Thursday, April 5, 2012

Should EFL teachers worry about accents?

I read this article (Perfect Accents Not Realistic for Older Language Learners, Linguists Say) today on the Education Week website about whether language teachers (and learners) should focus on pronunciation. The article has some interesting thoughts, but what caught my eye was the final question:
The piece [mentioned in the article] made me wonder how much older English-learners in public schools—especially those immigrant students who come to the U.S. in middle school and beyond—are focused on perfecting their pronunciations and trying to shed their accents. How much are their teachers focused on that part of learning the language, and what does that mean for how well these students learn to communicate effectively?  
I thought I would share my thoughts on the topic (basically, an expanded version of my comment at the bottom).

In my opinion, forcing native-speaker-like pronunciation on students is an exercise in discouragement. There are so many standard, acceptable variations on word pronunciations, even between people in the same region (route, creek, and caramel, for example) that I leave word-specific accent training out. I tell my students that everybody has an accent--even me (I do try to "sell" my generally neutral, Southern-California-Hollywood status accent as "cool" or "likable," though).

What I do teach is pronunciation of certain trouble sounds (and occasionally words, but only if they hinder comprehension). For Germans learning English, for example, this is the "th" sound (it is always /z/ or /s/). "Thought" becomes "Sought" and "Thinking" becomes "Sinking". For Chinese students learning English, one problem is often the /l/ and /r/ switcheroo. These sounds are so different to English speakers, that there is often confusion when they are switched (unlike the very similar /b/ and /v/ sounds for Spanish-speaking English learners).

It's definitely possible to train and develop an accent that is close (enough) to a standard one, even as an adult. In fact, with the right tools and the proper education in phonology, it isn't even really that hard to teach.

However, pronunciation shouldn't be the focus unless the student (AFTER understanding that his or her accent is not "bad" or "wrong") wants to work on it beyond comprehensibility issues. As an English speaker who learned Spanish, I found training the short vowel sounds (especially at the end of words) and the word-initial consonants to be the most helpful for getting rid of my "gringo" accent. Since I'm a total language nerd, this training was a very important part in my language goal achievement. However, non-language-nerds learning English (or other languages) for other, practical purposes, may not have the same goals.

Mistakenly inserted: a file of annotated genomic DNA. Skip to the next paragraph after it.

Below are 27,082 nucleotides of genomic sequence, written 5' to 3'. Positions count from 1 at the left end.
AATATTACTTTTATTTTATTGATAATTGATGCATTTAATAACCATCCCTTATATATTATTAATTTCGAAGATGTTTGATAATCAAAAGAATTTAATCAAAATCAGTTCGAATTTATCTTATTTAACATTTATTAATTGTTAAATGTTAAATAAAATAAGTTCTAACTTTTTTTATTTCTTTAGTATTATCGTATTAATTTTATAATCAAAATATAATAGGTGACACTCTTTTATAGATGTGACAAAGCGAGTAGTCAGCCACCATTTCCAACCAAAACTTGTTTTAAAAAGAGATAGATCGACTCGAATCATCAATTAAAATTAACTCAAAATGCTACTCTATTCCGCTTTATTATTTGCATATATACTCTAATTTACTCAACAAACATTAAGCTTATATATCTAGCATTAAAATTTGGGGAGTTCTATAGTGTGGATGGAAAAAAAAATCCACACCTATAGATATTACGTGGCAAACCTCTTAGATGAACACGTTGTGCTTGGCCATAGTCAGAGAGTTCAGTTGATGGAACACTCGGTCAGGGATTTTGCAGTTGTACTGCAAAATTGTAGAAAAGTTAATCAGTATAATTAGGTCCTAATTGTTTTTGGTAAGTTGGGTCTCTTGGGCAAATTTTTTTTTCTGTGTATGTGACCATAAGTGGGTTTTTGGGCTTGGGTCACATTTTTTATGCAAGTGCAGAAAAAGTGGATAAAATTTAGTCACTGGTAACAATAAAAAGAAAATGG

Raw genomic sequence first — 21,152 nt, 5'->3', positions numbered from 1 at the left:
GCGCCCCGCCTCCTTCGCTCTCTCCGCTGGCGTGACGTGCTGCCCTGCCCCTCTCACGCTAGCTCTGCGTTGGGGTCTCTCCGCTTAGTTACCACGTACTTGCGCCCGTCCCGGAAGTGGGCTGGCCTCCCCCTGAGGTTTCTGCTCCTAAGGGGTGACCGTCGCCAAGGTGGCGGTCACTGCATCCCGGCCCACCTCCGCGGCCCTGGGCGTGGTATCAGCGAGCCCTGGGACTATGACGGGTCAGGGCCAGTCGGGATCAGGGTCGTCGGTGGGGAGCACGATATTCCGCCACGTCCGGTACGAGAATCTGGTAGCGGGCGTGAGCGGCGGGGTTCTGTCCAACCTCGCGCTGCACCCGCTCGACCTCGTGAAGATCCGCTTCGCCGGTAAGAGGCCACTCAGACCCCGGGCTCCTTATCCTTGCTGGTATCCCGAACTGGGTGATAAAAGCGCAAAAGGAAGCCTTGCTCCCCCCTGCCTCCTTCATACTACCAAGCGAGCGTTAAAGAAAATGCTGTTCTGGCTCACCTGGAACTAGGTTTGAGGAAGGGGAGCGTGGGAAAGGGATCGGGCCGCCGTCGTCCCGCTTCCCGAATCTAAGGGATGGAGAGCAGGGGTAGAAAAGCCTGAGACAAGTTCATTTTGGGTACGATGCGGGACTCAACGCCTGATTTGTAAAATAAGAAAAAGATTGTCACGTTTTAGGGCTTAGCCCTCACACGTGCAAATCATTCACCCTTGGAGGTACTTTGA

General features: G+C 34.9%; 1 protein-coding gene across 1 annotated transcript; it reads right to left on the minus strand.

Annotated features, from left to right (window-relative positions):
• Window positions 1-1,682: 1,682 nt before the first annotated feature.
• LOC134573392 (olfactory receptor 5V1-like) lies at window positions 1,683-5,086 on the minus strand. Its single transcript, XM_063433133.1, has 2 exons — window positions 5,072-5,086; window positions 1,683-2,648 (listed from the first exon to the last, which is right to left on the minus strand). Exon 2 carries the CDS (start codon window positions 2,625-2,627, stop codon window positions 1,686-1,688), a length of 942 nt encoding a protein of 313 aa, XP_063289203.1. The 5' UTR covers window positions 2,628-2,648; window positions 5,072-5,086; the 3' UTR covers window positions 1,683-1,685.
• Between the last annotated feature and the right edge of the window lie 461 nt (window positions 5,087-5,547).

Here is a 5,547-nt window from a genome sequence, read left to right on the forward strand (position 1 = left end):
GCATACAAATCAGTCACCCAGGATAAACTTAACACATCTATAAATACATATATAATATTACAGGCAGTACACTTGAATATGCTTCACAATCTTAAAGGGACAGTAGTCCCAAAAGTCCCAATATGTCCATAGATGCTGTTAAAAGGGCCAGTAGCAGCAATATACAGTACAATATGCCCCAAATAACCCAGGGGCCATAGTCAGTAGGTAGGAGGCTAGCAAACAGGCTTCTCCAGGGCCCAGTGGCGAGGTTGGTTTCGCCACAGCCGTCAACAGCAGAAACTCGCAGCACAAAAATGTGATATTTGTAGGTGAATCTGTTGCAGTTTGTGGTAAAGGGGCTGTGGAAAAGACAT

The idea that no one will know you are a non-native speaker of a language because of your flawless pronunciation and impeccable grammar is a very lofty goal. Some students, however, are interested in developing a more natural sound. If they are willing to work, assistance should be provided to them.

So, that's my two cents. But since I'm in Germany, it's two euro cents, which is probably three American cents. What do you think?


  1. I'm teaching an elementary class of "middle-aged" students this year and they worry about their pronunciation and also often say that they don't have the ear to pick up the language.
    Here in Spain, pronunciation problems are often caused by students seeing the word (whether on a piece of paper or in their head as they formulate a sentence). Spanish is written the same way it is spoken, so Spanish learners often pronounce words in this way: fri-ends, to-ast, com-for-ta-ble. I always correct these mistakes as I know they can be corrected, whereas forcing a student to repeat "spider" fifty times is less practical as they will almost certainly naturally say e-spider in the flow of a conversation.
    I also encourage my students to speak "natively" and we often practise connected speech (ellision, liaison, assimilation) - not because I expect them to sound like me, but because it's what they are more likely to hear. I believe that if they are more aware of how words are connected and have practised speaking "like a native", they'll be more able to decipher native speakers.

    1. I think that teaching connected speech, like you mentioned, is a fabulous idea. I think that teaching "disfluencies" (like ums and other fillers) are also important when you are looking at conversation. Native speaker language is not perfect, and the more students realize how conversation really is, the less pressure they will feel about having "perfect" language. Plus, like you said, it will help them decipher it better, too.


What do you think?